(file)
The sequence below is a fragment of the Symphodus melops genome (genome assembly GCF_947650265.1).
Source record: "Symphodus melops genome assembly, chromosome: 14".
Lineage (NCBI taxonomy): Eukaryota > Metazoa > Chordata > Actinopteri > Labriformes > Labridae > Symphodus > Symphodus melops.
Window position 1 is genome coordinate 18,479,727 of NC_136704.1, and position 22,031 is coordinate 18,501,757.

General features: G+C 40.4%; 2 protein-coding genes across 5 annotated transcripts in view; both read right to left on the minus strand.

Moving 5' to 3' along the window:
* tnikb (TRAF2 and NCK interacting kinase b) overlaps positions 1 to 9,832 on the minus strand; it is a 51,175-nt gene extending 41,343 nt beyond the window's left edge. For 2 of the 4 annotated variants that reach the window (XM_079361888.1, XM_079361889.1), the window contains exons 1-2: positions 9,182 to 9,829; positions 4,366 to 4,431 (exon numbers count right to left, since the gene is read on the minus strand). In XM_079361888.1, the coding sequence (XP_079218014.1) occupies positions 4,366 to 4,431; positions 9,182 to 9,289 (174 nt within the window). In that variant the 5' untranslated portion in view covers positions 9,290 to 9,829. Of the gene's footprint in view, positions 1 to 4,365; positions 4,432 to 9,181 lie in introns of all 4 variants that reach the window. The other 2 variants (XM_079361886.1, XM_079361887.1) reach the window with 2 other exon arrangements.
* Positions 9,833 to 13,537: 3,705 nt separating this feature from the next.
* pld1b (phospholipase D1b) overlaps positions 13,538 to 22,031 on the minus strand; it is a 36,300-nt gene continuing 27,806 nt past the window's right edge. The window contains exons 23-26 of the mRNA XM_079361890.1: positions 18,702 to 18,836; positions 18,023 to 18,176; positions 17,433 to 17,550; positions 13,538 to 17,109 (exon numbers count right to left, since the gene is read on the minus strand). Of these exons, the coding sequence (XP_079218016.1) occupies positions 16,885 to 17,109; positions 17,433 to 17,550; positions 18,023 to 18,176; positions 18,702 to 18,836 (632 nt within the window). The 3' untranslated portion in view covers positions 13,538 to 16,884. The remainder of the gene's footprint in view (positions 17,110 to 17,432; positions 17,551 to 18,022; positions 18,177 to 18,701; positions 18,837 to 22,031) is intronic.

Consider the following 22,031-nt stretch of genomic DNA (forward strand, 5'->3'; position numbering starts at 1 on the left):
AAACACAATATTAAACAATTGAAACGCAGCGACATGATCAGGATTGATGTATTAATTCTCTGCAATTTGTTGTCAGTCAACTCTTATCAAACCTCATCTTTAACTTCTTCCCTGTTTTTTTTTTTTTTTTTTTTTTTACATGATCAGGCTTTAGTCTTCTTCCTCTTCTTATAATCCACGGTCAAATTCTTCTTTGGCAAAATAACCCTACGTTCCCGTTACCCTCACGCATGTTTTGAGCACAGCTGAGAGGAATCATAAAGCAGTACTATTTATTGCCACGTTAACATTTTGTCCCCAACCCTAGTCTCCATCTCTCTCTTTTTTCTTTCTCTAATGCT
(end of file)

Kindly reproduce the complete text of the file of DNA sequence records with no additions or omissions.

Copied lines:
The sequence below is a fragment of the Symphodus melops genome (genome assembly GCF_947650265.1).
Source record: "Symphodus melops genome assembly, chromosome: 14".
Lineage (NCBI taxonomy): Eukaryota > Metazoa > Chordata > Actinopteri > Labriformes > Labridae > Symphodus > Symphodus melops.
Window position 1 is genome coordinate 18,479,727 of NC_136704.1, and position 22,031 is coordinate 18,501,757.

General features: G+C 40.4%; 2 protein-coding genes across 5 annotated transcripts in view; both read right to left on the minus strand.

Moving 5' to 3' along the window:
* tnikb (TRAF2 and NCK interacting kinase b) overlaps positions 1 to 9,832 on the minus strand; it is a 51,175-nt gene extending 41,343 nt beyond the window's left edge. For 2 of the 4 annotated variants that reach the window (XM_079361888.1, XM_079361889.1), the window contains exons 1-2: positions 9,182 to 9,829; positions 4,366 to 4,431 (exon numbers count right to left, since the gene is read on the minus strand). In XM_079361888.1, the coding sequence (XP_079218014.1) occupies positions 4,366 to 4,431; positions 9,182 to 9,289 (174 nt within the window). In that variant the 5' untranslated portion in view covers positions 9,290 to 9,829. Of the gene's footprint in view, positions 1 to 4,365; positions 4,432 to 9,181 lie in introns of all 4 variants that reach the window. The other 2 variants (XM_079361886.1, XM_079361887.1) reach the window with 2 other exon arrangements.
* Positions 9,833 to 13,537: 3,705 nt separating this feature from the next.
* pld1b (phospholipase D1b) overlaps positions 13,538 to 22,031 on the minus strand; it is a 36,300-nt gene continuing 27,806 nt past the window's right edge. The window contains exons 23-26 of the mRNA XM_079361890.1: positions 18,702 to 18,836; positions 18,023 to 18,176; positions 17,433 to 17,550; positions 13,538 to 17,109 (exon numbers count right to left, since the gene is read on the minus strand). Of these exons, the coding sequence (XP_079218016.1) occupies positions 16,885 to 17,109; positions 17,433 to 17,550; positions 18,023 to 18,176; positions 18,702 to 18,836 (632 nt within the window). The 3' untranslated portion in view covers positions 13,538 to 16,884. The remainder of the gene's footprint in view (positions 17,110 to 17,432; positions 17,551 to 18,022; positions 18,177 to 18,701; positions 18,837 to 22,031) is intronic.

Consider the following 22,031-nt stretch of genomic DNA (forward strand, 5'->3'; position numbering starts at 1 on the left):
AAACACAATATTAAACAATTGAAACGCAGCGACATGATCAGGATTGATGTATTAATTCTCTGCAATTTGTTGTCAGTCAACTCTTATCAAACCTCATCTTTAACTTCTTCCCTGTTTTTTTTTTTTTTTTTTTTTTTACATGATCAGGCTTTAGTCTTCTTCCTCTTCTTATAATCCACGGTCAAATTCTTCTTTGGCAAAATAACCCTACGTTCCCGTTACCCTCACGCATGTTTTGAGCACAGCTGAGAGGAATCATAAAGCAGTACTATTTATTGCCACGTTAACATTTTGTCCCCAACCCTAGTCTCCATCTCTCTCTTTTTTCTTTCTCTAATGCT